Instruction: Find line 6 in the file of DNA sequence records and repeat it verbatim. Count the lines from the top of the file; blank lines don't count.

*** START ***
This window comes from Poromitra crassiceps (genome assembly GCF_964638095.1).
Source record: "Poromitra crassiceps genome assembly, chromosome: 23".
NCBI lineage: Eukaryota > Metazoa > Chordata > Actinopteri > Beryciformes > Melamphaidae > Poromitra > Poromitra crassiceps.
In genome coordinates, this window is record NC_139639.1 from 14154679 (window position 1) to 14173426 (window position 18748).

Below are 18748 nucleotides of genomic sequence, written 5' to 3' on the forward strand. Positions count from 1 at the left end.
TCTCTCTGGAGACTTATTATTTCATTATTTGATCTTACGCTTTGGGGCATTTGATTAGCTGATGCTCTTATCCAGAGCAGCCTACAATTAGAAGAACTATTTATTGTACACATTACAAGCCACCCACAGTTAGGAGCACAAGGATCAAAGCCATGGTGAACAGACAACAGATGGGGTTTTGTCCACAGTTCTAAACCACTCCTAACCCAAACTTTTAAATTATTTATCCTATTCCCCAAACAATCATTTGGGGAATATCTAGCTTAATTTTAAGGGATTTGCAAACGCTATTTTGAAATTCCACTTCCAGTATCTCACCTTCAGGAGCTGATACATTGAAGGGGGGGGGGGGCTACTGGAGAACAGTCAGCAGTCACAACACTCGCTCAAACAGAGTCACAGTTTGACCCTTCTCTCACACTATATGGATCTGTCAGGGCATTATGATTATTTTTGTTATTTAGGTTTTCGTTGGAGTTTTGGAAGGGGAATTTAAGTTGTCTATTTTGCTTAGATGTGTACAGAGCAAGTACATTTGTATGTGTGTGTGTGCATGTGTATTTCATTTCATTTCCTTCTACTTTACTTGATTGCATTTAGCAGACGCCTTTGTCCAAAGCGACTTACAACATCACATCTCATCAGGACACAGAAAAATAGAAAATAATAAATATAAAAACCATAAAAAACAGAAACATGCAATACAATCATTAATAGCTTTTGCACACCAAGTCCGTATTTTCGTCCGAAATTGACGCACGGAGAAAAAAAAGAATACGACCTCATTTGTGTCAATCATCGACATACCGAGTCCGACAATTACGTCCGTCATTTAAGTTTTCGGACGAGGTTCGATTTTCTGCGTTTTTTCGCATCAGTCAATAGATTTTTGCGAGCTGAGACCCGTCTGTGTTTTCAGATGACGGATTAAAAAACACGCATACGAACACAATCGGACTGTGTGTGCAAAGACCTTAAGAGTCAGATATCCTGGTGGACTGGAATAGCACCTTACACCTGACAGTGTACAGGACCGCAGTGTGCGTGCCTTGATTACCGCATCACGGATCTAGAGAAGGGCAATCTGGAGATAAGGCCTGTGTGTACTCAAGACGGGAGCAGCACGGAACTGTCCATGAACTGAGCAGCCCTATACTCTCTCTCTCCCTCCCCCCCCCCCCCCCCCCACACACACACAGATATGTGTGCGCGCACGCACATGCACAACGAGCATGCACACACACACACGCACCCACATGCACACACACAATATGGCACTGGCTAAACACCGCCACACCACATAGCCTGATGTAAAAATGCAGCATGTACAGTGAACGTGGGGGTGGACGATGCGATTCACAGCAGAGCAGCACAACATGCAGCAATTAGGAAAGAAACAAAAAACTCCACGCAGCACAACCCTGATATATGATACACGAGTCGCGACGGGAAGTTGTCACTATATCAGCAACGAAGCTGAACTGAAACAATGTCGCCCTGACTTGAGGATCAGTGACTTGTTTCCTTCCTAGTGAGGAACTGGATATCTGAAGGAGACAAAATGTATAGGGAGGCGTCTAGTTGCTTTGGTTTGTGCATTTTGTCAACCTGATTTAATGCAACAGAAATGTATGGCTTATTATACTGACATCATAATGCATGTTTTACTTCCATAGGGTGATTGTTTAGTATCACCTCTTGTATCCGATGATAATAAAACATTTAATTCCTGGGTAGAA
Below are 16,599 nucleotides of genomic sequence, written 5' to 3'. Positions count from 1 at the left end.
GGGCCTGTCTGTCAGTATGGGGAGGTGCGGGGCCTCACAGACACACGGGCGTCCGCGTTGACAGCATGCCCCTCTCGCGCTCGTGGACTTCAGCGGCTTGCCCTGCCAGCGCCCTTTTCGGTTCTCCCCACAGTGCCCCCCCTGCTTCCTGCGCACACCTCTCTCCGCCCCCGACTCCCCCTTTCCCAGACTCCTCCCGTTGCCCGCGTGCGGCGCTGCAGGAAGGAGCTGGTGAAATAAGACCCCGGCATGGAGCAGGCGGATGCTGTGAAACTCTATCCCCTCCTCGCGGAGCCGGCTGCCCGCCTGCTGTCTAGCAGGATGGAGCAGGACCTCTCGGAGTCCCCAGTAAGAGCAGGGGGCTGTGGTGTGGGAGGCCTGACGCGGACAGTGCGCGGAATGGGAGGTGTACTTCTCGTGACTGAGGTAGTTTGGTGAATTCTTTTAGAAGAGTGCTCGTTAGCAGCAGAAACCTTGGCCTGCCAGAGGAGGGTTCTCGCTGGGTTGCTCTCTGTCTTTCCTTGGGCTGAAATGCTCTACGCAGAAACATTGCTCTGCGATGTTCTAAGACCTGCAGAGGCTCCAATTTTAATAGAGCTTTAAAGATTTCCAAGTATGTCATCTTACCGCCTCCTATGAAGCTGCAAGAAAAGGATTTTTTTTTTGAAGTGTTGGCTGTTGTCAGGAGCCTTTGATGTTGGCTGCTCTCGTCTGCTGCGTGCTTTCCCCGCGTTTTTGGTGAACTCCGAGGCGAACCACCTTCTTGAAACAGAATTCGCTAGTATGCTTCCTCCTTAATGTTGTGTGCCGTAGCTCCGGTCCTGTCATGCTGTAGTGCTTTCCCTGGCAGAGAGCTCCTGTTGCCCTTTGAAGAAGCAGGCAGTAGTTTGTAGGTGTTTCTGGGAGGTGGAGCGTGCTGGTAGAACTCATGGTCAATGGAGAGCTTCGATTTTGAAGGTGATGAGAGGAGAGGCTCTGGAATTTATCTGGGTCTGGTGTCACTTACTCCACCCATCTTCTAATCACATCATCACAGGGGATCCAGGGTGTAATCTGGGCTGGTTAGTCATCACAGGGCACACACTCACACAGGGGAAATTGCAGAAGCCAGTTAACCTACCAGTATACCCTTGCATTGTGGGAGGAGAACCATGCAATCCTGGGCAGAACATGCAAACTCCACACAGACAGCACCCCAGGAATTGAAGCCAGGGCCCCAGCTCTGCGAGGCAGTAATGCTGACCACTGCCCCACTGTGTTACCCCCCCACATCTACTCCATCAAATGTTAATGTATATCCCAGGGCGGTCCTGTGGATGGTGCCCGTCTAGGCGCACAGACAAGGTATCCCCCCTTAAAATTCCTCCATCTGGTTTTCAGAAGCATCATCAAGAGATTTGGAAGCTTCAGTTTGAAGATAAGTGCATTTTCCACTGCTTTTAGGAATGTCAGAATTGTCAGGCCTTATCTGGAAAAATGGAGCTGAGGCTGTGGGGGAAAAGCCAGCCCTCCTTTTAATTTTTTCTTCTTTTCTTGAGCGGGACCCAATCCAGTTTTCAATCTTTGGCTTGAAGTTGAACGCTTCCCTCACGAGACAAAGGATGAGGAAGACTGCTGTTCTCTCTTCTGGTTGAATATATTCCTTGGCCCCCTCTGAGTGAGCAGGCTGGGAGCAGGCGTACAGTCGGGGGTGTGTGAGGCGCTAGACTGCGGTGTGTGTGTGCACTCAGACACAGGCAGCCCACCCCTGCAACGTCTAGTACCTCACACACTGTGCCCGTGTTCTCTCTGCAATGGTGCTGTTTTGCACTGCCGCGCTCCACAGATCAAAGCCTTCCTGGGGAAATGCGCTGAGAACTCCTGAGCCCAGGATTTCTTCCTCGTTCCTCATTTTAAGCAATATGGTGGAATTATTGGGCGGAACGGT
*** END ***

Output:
TCTCTCTGGAGACTTATTATTTCATTATTTGATCTTACGCTTTGGGGCATTTGATTAGCTGATGCTCTTATCCAGAGCAGCCTACAATTAGAAGAACTATTTATTGTACACATTACAAGCCACCCACAGTTAGGAGCACAAGGATCAAAGCCATGGTGAACAGACAACAGATGGGGTTTTGTCCACAGTTCTAAACCACTCCTAACCCAAACTTTTAAATTATTTATCCTATTCCCCAAACAATCATTTGGGGAATATCTAGCTTAATTTTAAGGGATTTGCAAACGCTATTTTGAAATTCCACTTCCAGTATCTCACCTTCAGGAGCTGATACATTGAAGGGGGGGGGGGGCTACTGGAGAACAGTCAGCAGTCACAACACTCGCTCAAACAGAGTCACAGTTTGACCCTTCTCTCACACTATATGGATCTGTCAGGGCATTATGATTATTTTTGTTATTTAGGTTTTCGTTGGAGTTTTGGAAGGGGAATTTAAGTTGTCTATTTTGCTTAGATGTGTACAGAGCAAGTACATTTGTATGTGTGTGTGTGCATGTGTATTTCATTTCATTTCCTTCTACTTTACTTGATTGCATTTAGCAGACGCCTTTGTCCAAAGCGACTTACAACATCACATCTCATCAGGACACAGAAAAATAGAAAATAATAAATATAAAAACCATAAAAAACAGAAACATGCAATACAATCATTAATAGCTTTTGCACACCAAGTCCGTATTTTCGTCCGAAATTGACGCACGGAGAAAAAAAAGAATACGACCTCATTTGTGTCAATCATCGACATACCGAGTCCGACAATTACGTCCGTCATTTAAGTTTTCGGACGAGGTTCGATTTTCTGCGTTTTTTCGCATCAGTCAATAGATTTTTGCGAGCTGAGACCCGTCTGTGTTTTCAGATGACGGATTAAAAAACACGCATACGAACACAATCGGACTGTGTGTGCAAAGACCTTAAGAGTCAGATATCCTGGTGGACTGGAATAGCACCTTACACCTGACAGTGTACAGGACCGCAGTGTGCGTGCCTTGATTACCGCATCACGGATCTAGAGAAGGGCAATCTGGAGATAAGGCCTGTGTGTACTCAAGACGGGAGCAGCACGGAACTGTCCATGAACTGAGCAGCCCTATACTCTCTCTCTCCCTCCCCCCCCCCCCCCCCCCACACACACACAGATATGTGTGCGCGCACGCACATGCACAACGAGCATGCACACACACACACGCACCCACATGCACACACACAATATGGCACTGGCTAAACACCGCCACACCACATAGCCTGATGTAAAAATGCAGCATGTACAGTGAACGTGGGGGTGGACGATGCGATTCACAGCAGAGCAGCACAACATGCAGCAATTAGGAAAGAAACAAAAAACTCCACGCAGCACAACCCTGATATATGATACACGAGTCGCGACGGGAAGTTGTCACTATATCAGCAACGAAGCTGAACTGAAACAATGTCGCCCTGACTTGAGGATCAGTGACTTGTTTCCTTCCTAGTGAGGAACTGGATATCTGAAGGAGACAAAATGTATAGGGAGGCGTCTAGTTGCTTTGGTTTGTGCATTTTGTCAACCTGATTTAATGCAACAGAAATGTATGGCTTATTATACTGACATCATAATGCATGTTTTACTTCCATAGGGTGATTGTTTAGTATCACCTCTTGTATCCGATGATAATAAAACATTTAATTCCTGGGTAGAA